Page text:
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1 of 4 people found the following review helpful
3.0 out of 5 stars First Modern Biography of its Subject, 20 Dec. 2013
This review is from: Elizabeth of York: The First Tudor Queen (Hardcover)
ELIZABETH OF YORK: A TUDOR QUEEN AND HER WORLD is a nonfiction treatment of the life of the English Queen Elizabeth, wife of King Henry VII, by popular New York Times best-selling historian and historical novelist Alison Weir. It is billed by its publishers as the first modern biography of its subject, and the only non-academic one. Its subject, though little remembered today, is generally considered to have had the most successful, stable, and productive of the Tudor marriages, though, certainly, that field is thin, being comprised as it is of the six unhappy marriages of Henry VIII, the son of this marriage, and the disastrous marriage of Henry VIII's elder daughter, Mary I: Henry VIII's younger daughter, Elizabeth I, memorably did not marry at all. Many historians believe that Henry VIII's wives suffered by his comparison of them to what he saw as the perfect union of his parents.

The Tudor courts were certainly rife with intrigue, rivalries, jealousies, ambitions, romances. The Tudor period of English history is essentially dramatic, an age of international warfare, uncontrolled fatal illnesses, and social unrest. So it's no surprise that today this period is extremely popular, often treated in literature, theater, and film. Therefore, many readers will be familiar with the story of the much-married King Henry VIII of England and the reigns of his daughters, Mary I and Elizabeth I. But the importance of the first Tudor queen, Elizabeth of York, Henry's mother and Elizabeth's grandmother, should be remembered. Her lifetime spanned one of England's most dramatic and perilous periods. And while Elizabeth is now overshadowed by her issue, she is also often compared, to her detriment, to Margaret of Angouleme, a consort who ruled before her: Margaret being more proactive politically. But, while Elizabeth does not seem to have been politically active, she was beautiful, generous, kind, religious, and widely loved; and in her marriage, she united the English kingdom, ended the Wars of the Roses, tied together the houses of York and Lancaster, and preserved the royal Plantagenet bloodline.

So happens I was a Renaissance history major at Cornell University, which I like to think gives me some more familiarity with this material than most people have. Still, when I read this book as most people must, picking it up when I could, I had difficulties reacquainting myself with the material. Seems that all Englishmen of the time were named Tom, Dick, or Harry. And all Englishwomen, Katherine, Anne, Margaret or Mary. To make comprehension even more difficult, the author follows the practice of the time, and refers to each of her characters by their most recently given titles. The book really needs the timelines and family charts that accompany it. I also considered it to be a great deal longer than it needed to be, with extensive expositions of what the royals wore, what they ate, and with whom they kept company. I nearly didn't get through the opening pages, which were a tedious recital of all the ceremonies the young princess Elizabeth attended as a child and what she wore to each. The author clearly did a laborious amount of research, and, I suppose wanted to share the fruit of her labors. But, like most other readers, I imagine, I never doubted that the young princess would have been present, finely-dressed, in her father's court.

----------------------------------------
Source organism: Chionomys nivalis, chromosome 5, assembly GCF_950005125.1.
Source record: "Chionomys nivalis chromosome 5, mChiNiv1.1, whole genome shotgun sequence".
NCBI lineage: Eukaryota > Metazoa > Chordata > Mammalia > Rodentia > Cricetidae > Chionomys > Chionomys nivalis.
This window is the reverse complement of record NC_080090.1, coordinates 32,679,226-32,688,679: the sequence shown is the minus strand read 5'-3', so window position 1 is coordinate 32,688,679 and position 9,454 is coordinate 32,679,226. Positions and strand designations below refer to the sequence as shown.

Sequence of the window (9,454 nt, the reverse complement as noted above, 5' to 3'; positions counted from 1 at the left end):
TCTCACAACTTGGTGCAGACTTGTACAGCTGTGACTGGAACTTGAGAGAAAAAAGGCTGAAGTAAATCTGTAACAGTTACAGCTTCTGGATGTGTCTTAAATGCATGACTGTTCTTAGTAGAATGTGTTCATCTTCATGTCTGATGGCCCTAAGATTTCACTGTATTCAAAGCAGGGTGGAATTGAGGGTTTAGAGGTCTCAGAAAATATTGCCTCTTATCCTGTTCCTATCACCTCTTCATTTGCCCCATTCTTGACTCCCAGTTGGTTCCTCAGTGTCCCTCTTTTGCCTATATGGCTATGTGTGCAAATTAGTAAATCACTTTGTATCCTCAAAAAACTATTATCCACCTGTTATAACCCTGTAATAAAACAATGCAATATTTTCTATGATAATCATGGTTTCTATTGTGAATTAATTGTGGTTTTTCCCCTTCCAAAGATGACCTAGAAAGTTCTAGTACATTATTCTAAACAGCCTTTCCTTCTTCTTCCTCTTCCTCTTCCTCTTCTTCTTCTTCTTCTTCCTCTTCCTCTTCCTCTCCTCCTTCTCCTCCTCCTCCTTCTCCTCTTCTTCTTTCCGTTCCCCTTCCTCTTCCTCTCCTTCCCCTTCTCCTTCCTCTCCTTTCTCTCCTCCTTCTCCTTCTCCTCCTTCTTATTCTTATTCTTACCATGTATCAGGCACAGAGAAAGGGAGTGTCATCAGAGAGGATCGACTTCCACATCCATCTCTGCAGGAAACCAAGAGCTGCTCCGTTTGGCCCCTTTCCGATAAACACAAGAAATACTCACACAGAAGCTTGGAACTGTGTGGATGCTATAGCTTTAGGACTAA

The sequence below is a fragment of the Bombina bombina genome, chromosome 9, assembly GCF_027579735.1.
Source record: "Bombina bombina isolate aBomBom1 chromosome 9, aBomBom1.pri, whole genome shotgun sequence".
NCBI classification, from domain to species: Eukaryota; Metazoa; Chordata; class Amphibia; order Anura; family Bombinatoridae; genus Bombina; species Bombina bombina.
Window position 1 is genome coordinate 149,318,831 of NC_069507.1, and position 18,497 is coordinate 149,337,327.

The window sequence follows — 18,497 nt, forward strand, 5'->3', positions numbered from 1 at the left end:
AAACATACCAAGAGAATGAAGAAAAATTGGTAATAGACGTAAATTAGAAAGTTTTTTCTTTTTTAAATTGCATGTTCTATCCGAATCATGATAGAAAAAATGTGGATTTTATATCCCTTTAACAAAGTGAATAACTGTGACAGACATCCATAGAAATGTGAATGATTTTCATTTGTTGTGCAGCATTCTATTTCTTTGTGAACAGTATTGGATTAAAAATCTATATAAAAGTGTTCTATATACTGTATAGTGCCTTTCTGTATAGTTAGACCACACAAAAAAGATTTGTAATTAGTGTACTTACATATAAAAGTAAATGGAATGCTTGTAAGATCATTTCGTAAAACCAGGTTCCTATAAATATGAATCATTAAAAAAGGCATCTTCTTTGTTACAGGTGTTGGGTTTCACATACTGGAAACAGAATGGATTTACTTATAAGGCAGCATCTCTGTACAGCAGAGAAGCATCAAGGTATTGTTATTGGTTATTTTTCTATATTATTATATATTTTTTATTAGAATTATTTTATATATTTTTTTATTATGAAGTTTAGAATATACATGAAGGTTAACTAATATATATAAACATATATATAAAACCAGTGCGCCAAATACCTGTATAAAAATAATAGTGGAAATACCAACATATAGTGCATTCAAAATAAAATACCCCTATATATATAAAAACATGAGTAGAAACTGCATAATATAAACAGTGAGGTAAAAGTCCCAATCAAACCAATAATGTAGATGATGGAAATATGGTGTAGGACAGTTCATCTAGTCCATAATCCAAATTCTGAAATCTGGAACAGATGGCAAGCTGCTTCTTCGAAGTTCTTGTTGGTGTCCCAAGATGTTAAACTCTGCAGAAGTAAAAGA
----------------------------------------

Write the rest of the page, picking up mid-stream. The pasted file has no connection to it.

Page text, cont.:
Luckily for the reader, and unluckily for the little princess, her father, Edward IV, died while she and he were rather young, ushering in one of the most famous, dramatic periods of English history, greatly mined by the world's preeminent British playwright, William Shakespeare, in his historical plays. In this period, Elizabeth's uncle, Richard of Gloucester, seized the throne, ruled the country as Richard III, and, apparently, commissioned, among many unjust deaths, the famous murder of the two little princes in London Tower, Elizabeth's brothers, the legitimate heirs to the throne. Richard ruled until defeated and killed at Bosworth by Henry Tudor, whose own claim to the English throne was weak. But, as the husband of Elizabeth, Henry's claim was greatly strengthened, as she was widely considered the rightful heir to the throne, and beloved in her own right.

The Surrey-based author has built herself a reputation as a hard-working, trusted historian. Her nonfiction books include her last, the New York Times best-selling The Lady In The Tower: The Fall of Anne Boleyn , and Mary Boleyn: 'The Great and Infamous Whore', the latter of which I have read and reviewed in these pages. Some of the author's other important nonfiction titles are THE SIX WIVES OF HENRY VIII, ELEANOR OF AQUITAINE, QUEEN ISABELLA and MISTRESS OF THE MONARCHY. Some of her historical fiction titles are CAPTIVE QUEEN, INNOCENT TRAITOR and THE LADY ELIZABETH. Unfortunately, I cannot recommend this work to anyone without an overwhelming interest in English history and this particular period.
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